In 1896 there were over 500 Amawasha living close to the spruit near Richmond. The Amawasha were unique in the labour history of South Africa.
They were Zulu-speaking men who had learned laundry skills from the Indian ‘dhobis’ who washed clothes in the Umgeni River. They came to Johannesburg in the early years of its mining history to provide a manual laundry service to the miners. They were self-organised into regiments and wore a uniform with distinctive turbans modelled on those of their Indian counterparts. You can read more about the Amawasha here.
The Amawasha were eventually displaced by the commercial Auckland Park Steam Laundry in 1896 whose buildings stood on the corner of Barry Hertzog and Napier Road. The Laundry operated until 1962.
In 2008, residents returning from their Christmas holiday were surprised to see that this historical site was being demolished by a company that had bought the property. This led to a public outcry.
Finally, at the end of 2014, an agreement was reached with the company to rebuild the most important of the historical buildings. Read the Johannesburg Heritage Foundation’s press release of 1 December 2014 for more details on what is proposed.
The APRA website has now been populated.
The home page is a blog site where notices will be posted.
Depending on your screen viewing option, you will find a list of pages either in the left-hand column, or in a menu on the top right. These store information useful to residents (such as contact details for complaints, policy documents etc.).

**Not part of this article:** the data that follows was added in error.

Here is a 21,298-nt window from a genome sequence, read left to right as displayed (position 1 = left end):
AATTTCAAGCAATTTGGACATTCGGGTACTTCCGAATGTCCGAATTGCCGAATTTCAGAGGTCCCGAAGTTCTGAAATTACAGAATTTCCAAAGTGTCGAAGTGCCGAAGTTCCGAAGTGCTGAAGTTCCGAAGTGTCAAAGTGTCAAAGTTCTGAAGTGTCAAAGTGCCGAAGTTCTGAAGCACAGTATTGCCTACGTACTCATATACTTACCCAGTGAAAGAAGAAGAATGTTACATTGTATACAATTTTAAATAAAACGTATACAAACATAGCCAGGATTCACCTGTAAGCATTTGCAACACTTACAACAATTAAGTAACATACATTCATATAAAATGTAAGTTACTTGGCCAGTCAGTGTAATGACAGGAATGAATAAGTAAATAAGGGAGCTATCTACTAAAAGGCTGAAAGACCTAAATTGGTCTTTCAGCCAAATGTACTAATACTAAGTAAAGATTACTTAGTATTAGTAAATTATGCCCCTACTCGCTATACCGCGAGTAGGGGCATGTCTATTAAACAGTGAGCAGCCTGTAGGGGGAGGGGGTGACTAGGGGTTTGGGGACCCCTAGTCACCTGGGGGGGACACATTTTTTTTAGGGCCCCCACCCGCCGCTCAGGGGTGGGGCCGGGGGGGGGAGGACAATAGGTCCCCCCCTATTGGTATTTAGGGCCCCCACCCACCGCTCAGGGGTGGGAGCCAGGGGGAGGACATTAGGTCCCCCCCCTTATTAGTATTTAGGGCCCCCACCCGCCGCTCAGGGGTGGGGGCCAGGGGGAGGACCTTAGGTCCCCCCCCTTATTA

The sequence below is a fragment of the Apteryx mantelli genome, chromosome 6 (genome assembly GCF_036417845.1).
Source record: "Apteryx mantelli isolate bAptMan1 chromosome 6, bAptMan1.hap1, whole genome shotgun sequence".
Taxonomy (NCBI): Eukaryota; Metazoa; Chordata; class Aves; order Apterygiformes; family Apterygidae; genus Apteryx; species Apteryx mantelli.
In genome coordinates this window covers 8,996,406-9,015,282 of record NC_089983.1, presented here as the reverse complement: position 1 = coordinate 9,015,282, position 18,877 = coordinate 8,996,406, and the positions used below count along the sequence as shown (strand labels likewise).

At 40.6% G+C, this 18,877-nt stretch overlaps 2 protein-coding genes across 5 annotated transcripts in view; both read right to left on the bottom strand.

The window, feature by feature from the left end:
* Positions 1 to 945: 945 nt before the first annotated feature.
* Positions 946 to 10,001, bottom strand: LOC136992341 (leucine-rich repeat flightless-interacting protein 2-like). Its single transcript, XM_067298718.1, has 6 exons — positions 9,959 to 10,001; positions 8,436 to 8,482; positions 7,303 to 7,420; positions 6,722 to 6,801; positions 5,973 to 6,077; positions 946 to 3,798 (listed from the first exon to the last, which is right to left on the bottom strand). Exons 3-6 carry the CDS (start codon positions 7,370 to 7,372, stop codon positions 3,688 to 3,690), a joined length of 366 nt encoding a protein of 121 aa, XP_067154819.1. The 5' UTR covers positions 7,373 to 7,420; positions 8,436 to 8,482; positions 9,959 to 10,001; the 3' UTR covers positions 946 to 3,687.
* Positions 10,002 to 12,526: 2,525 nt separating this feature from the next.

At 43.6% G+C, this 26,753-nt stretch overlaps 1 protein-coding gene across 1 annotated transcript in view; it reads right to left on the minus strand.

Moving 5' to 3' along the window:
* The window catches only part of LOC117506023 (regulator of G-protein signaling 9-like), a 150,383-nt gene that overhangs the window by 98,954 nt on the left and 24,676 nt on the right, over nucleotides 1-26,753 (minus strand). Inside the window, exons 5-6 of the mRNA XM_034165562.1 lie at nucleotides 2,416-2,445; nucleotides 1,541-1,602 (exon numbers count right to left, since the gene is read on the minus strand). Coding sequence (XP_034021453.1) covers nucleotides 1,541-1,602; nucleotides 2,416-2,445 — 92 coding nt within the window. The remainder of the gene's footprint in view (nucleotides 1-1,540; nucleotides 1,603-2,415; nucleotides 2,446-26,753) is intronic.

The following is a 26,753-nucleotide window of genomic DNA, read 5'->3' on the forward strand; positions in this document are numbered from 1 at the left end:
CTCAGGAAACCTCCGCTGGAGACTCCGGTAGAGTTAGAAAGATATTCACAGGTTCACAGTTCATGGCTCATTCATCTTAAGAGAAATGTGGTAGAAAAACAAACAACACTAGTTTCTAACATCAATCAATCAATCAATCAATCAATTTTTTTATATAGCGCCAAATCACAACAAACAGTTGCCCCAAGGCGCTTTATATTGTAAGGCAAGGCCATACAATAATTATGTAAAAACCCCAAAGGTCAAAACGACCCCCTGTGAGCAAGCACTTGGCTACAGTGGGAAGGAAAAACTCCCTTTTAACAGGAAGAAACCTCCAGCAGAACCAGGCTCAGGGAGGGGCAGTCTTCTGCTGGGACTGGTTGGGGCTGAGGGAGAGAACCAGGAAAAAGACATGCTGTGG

You will also find a list of ‘Categories’ which will take you to any notices under the theme category. If you click on a category, all the notices under that theme will pop up.
If you want to get the notices by e-mail you need to subscribe via the ‘Follow’ button (on the bottom left or top right of the screen). There will be some cross-posting to the Facebook page and regular e-mail list.
Auckland Park has fourteen (or probably more) places of worship representing its multi-faith community. Many are open to visitors.
- Anglican Church, 8 Walton Ave, Auckland Park
- Melville Junction Church, 5 Sunbury Avenue, Auckland Park
- Theosophical Society, 31 Streatley Ave (cnr Lothbury Avenue), Auckland Park (which also once housed Jo’burg’s first Buddhist Centre)
- AGS Church and Seminary, Cnr of Richmond Ave and Cookham Rd, Auckland Park
- Auckland Park Masjid, 46 Richmond Avenue, Auckland Park
- Melville Union Church, 45 Ditton Ave, Auckland Park
- Jesuit Institute, 15 Molesey Ave, Auckland Park
- Brixton Church, 43 Putney Ave, Auckland Park
- Brixton, Johannesburg Church of Christ, 88 Barnes Road, Brixton
- St Nicholas Orthodox Church, 156 Fulham Road, Brixton
- St Augustine’s, 108 Fulham Road, Auckland Park
- Islamic Centre, 114 Caroline Street, Brixton
- 14 Methodist Church, 114 Caroline Street, Brixton
- Masjid Islam, Cnr of St Albans Ave & Indra Street, Brixton
- Brixton Hindu Crematorium, Krause Street, Brixton